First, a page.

An Army CID special agent’s routine trip to WalMart became anything but routine after he brought a man back to life from a suspected heroin overdose.
According to MLive, CID special agent John Zoerhof -who is assigned to the Marine Corps Detachment at Fort Leonard Wood, MO and an instructor for the U.S. Army Military Police School- was in Charleston last weekend to teach US Army Reservists of the 200th Military Police Command.
During a Saturday trip to Walmart, Zoerhof and coworker Martin Schultz were preparing to depart when they saw a woman struggling to keep a man upright. When Zoerhof saw the man fall, they turned around and went to do a well-being check.
“I asked the lady, ‘Ma’am, is he OK?’ and she just looked at me with a glossed looked in her eyes, and I knew right away that she was high on something or just drunk,” Zoerhof said in a press release issued by the military. “When I told her to call 911, she said, ‘No, don’t call 911!’ and I told her, ‘Look lady, he’s going to die. I mean he’s dead right now.'”
Paramedics were dispatched and informed that the fallen man had no signs of life.
“While I was on the phone with the 911 operator, I told her I was going to start chest compressions, and she asked if I was CPR certified and if I had a defibrillator,” Zoerhof said. “I was like, ‘Lady, I’m 400 yards from Wal-Mart.'”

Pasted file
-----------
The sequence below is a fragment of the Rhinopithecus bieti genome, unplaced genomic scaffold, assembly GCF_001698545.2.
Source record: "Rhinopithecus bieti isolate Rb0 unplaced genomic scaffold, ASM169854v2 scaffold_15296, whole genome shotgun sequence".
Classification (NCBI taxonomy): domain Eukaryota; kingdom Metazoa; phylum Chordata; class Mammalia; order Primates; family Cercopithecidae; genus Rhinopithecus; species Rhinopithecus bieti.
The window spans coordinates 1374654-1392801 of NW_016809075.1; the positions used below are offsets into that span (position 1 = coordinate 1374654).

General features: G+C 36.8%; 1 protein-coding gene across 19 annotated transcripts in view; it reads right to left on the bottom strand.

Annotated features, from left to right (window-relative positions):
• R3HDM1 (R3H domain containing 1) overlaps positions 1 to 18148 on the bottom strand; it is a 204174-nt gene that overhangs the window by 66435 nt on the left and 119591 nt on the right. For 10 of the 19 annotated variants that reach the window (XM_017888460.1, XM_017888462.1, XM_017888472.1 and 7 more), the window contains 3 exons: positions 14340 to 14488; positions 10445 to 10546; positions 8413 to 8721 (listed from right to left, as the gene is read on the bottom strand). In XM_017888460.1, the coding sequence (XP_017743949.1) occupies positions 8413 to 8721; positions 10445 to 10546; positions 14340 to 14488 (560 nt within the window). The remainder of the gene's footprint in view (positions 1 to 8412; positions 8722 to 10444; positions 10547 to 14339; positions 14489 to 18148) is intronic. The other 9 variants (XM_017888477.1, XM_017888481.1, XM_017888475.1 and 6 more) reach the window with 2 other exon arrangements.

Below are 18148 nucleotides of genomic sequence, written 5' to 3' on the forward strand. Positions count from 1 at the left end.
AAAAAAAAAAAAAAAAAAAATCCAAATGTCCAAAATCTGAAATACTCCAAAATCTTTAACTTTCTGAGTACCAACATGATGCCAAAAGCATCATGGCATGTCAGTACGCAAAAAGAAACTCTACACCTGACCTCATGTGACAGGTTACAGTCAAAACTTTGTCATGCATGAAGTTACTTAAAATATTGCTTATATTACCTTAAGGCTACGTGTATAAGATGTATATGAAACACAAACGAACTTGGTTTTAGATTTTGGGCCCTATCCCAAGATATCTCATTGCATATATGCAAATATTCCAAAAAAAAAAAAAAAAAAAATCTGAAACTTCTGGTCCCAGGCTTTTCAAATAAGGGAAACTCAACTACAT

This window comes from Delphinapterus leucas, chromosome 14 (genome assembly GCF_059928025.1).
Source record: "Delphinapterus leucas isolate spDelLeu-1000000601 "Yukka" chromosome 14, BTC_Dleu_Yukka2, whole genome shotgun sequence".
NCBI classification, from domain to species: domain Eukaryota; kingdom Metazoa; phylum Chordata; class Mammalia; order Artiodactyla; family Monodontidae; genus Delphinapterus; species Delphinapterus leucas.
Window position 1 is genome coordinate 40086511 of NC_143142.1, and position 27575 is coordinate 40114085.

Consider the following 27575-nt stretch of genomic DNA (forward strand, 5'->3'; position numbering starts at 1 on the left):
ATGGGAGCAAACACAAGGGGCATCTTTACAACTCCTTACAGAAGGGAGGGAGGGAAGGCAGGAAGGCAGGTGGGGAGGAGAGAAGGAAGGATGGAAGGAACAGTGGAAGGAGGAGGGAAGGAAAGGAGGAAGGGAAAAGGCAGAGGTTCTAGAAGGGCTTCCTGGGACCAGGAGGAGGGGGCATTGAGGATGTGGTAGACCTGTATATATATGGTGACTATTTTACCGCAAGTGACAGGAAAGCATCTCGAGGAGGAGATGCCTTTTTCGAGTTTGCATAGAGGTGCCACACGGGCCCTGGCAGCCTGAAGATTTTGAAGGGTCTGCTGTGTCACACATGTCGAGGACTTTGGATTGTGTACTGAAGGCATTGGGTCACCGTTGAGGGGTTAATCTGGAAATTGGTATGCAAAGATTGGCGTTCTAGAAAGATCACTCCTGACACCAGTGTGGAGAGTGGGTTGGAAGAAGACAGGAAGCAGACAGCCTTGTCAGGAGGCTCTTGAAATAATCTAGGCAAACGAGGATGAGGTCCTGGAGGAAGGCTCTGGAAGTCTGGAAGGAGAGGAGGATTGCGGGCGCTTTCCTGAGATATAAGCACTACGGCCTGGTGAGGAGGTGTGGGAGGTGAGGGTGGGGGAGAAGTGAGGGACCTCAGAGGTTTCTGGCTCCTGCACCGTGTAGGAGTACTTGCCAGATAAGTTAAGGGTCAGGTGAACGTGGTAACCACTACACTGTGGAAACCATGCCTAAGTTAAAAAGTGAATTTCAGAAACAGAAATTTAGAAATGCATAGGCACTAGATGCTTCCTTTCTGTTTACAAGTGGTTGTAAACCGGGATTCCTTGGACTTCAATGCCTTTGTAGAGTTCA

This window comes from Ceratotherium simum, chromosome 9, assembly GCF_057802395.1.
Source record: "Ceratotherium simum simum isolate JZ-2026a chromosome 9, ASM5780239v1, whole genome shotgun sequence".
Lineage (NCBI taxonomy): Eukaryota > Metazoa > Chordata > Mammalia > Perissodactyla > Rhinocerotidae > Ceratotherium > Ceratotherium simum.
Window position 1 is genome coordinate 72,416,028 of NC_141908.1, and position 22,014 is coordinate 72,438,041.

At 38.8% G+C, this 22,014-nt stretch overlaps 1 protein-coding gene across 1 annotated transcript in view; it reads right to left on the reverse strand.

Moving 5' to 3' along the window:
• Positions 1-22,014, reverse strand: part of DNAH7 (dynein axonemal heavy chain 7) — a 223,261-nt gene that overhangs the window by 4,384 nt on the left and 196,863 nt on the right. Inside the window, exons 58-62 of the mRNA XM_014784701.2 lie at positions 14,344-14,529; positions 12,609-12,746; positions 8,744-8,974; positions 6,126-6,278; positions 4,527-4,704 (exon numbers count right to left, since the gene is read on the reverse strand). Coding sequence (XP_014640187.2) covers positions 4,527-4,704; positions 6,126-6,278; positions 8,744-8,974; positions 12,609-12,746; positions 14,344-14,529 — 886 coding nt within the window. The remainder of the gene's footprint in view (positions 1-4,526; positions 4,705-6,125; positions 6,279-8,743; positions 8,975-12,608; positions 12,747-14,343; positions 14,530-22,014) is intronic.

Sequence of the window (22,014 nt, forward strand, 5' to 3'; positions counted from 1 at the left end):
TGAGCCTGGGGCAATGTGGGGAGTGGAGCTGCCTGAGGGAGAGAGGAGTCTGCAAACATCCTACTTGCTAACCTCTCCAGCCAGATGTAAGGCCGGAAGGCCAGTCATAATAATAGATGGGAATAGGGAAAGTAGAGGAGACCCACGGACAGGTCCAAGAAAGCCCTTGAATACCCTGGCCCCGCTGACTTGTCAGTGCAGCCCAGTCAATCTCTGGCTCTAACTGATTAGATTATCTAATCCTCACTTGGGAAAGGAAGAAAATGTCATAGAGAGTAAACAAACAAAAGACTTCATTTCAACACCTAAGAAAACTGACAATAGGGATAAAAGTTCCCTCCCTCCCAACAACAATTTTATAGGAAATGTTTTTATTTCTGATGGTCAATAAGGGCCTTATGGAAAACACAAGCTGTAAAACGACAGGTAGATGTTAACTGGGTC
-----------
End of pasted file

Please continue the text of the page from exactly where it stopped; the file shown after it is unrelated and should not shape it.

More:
Despite being a former CPR instructor, Zoerhof had only ever performed CPR on dummies.
“All I can remember is when you start chest compressions, you can’t stop until paramedics arrive,” Zoerhof said. “Once you sink 2 inches down into the chest, even if you hear a rib crack, you have got to keep going. All I could think was, ‘Please Jesus, don’t let this guy die. Put life back into him. Anything.”
60 compressions later, the man began to show signs of a heartbeat. 200 compressions in, the paramedics arrived on scene. Familiar with the man, the paramedics used two hits of Narcan, to no effect.
Zoerhof was saddened to find that the man was released from the hospital later that day, having likely learned nothing from his near-death experience.
“I wanted to visit that guy in the hospital and tell him he should really rethink his life and that it was no coincidence that I was there,” Zoerhof said. “I mean, the odds of us going to Wal-Mart at that time and missing the items we missed in the check-out line that we had to go back for made the timing too perfect for him to not die.”
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